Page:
Calin-Jageman RJ, Fischer TM
J. Neurosci. 2003 Dec;23(37):11611-20
This research shows that short-term synaptic plasticity can play a critical role in shaping the behavioral response to environmental change. In Aplysia, exposure to turbulent environments produces a stable reduction in the duration of the siphon-withdrawal reflex (SWR) and the responsiveness of siphon motor neurons. Recovery takes >1 min after a brief (10 sec-5 min) exposure but <1 min after a long (10 min) exposure. Here we demonstrate that (1) in-turbulence and post-turbulence phases of regulation depend on different cellular processes and (2) the post-turbulence phase of regulation is mediated by augmentation (AUG), an activity-dependent form of short-term synaptic plasticity. In reduced preparations (tail, siphon, and CNS), we show that treatment with 100 microm d-tubocurarine has no effect on in-turbulence regulation but blocks up to 90% of post-turbulence regulation, indicating that these phases of regulation are mediated by distinct cellular process. We then show that (1) turbulence induces activity in L30 inhibitory interneurons, (2) this activation produces AUG that lasts 1 min after a brief exposure to turbulence, and (3) manipulations that attenuate L30 AUG also attenuate regulation after brief turbulence. We also found that long (10 min) exposures to turbulence do not produce a post-turbulence phase of regulation because L30 activity declines over the course of a long turbulence exposure, leading to the decay of AUG before turbulence offset. Our results demonstrate a specific behavioral function of AUG and show how interactions between cellular processes can confer temporal sensitivity in the network regulation of behavior.
Calin-Jageman RJ, Fischer TM
Behav. Neurosci. 2003 Jun;117(3):555-65
Exposure to turbulence, an environmental stimulus, produces behavioral adaptation in the Aplysia siphon-withdrawal response (SWR). The authors show that the duration and spatial extent of turbulence influence adaptation recovery. In terms of duration, recovery in whole animals and reduced preparations (tail, siphon, and CNS) was more rapid after longer exposures to turbulence (10 min) than after briefer exposures (10 s-5 min). In terms of spatial extent, recovery in reduced preparations was more rapid after diffuse turbulence (tail and siphon together) compared with focal turbulence (siphon alone). Furthermore, spatial extent and duration interact: Duration regulates recovery only when turbulence is diffuse. Results suggest that SWR adaptation reflects a composite of cellular processes, including short-term synaptic enhancement in L30 inhibitory interneurons.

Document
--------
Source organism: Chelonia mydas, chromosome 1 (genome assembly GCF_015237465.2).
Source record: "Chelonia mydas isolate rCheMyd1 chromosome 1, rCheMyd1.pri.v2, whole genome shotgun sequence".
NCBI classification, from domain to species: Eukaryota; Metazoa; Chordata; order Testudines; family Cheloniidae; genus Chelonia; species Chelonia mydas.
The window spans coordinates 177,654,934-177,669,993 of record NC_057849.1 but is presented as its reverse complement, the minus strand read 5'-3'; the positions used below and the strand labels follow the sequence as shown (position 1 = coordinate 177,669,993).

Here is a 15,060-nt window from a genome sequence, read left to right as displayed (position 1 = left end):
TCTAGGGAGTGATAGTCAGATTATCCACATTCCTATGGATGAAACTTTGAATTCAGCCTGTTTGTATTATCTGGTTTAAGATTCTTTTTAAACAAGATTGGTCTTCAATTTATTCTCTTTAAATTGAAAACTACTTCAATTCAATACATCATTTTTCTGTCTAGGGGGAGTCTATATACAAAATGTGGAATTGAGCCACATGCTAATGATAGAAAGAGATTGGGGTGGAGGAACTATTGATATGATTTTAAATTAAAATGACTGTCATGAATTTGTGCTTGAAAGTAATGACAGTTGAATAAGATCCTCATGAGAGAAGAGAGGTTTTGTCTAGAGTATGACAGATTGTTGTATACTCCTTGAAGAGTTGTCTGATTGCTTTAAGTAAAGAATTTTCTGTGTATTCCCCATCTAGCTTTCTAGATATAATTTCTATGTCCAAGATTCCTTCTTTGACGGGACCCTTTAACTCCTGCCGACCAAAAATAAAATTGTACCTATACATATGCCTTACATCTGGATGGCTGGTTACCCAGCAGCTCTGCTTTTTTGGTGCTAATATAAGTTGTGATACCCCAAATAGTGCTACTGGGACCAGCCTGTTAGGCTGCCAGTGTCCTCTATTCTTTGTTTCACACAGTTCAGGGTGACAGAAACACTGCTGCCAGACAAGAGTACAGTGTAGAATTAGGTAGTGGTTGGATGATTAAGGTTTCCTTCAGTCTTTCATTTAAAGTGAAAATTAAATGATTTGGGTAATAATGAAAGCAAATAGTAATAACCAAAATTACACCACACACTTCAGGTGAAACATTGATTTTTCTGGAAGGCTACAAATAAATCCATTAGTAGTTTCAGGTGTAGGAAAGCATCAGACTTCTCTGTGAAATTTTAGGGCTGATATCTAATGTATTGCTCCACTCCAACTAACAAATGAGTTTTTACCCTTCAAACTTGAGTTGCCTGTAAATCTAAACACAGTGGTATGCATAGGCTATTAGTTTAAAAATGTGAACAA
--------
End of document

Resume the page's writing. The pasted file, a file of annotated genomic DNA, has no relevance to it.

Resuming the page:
Zhang Y, Calin-Jageman I, Gurnon JR, Choi TJ, Adams B, Nicholson AW, Van Etten JL
Virology 2003 Dec;317(1):73-83
Sequence analysis of the 330-kb genome of chlorella virus PBCV-1 revealed an open reading frame, A464R, which encodes a protein with 30-35% amino acid identity to ribonuclease III (RNase III) from many bacteria. The a464r gene was cloned and the protein was expressed in Escherichia coli using the chitin-binding intein system. The recombinant PBCV-1 RNase III cleaves model dsRNA substrates, in a Mg(2+)-dependent manner, into a defined set of products. The substrate cleavage specificity overlaps, but is nonidentical to that of E. coli RNase III. The a464r gene is expressed very early during PBCV-1 infection, within 5-10 min p.i. The RNase III protein appears at 15 min p.i. and disappears by 120 min p.i. The a464r gene is highly conserved among the chlorella viruses. Phylogenetic analyses indicate that the PBCV enzyme is most closely related to Mycoplasma pneumoniae RNase III.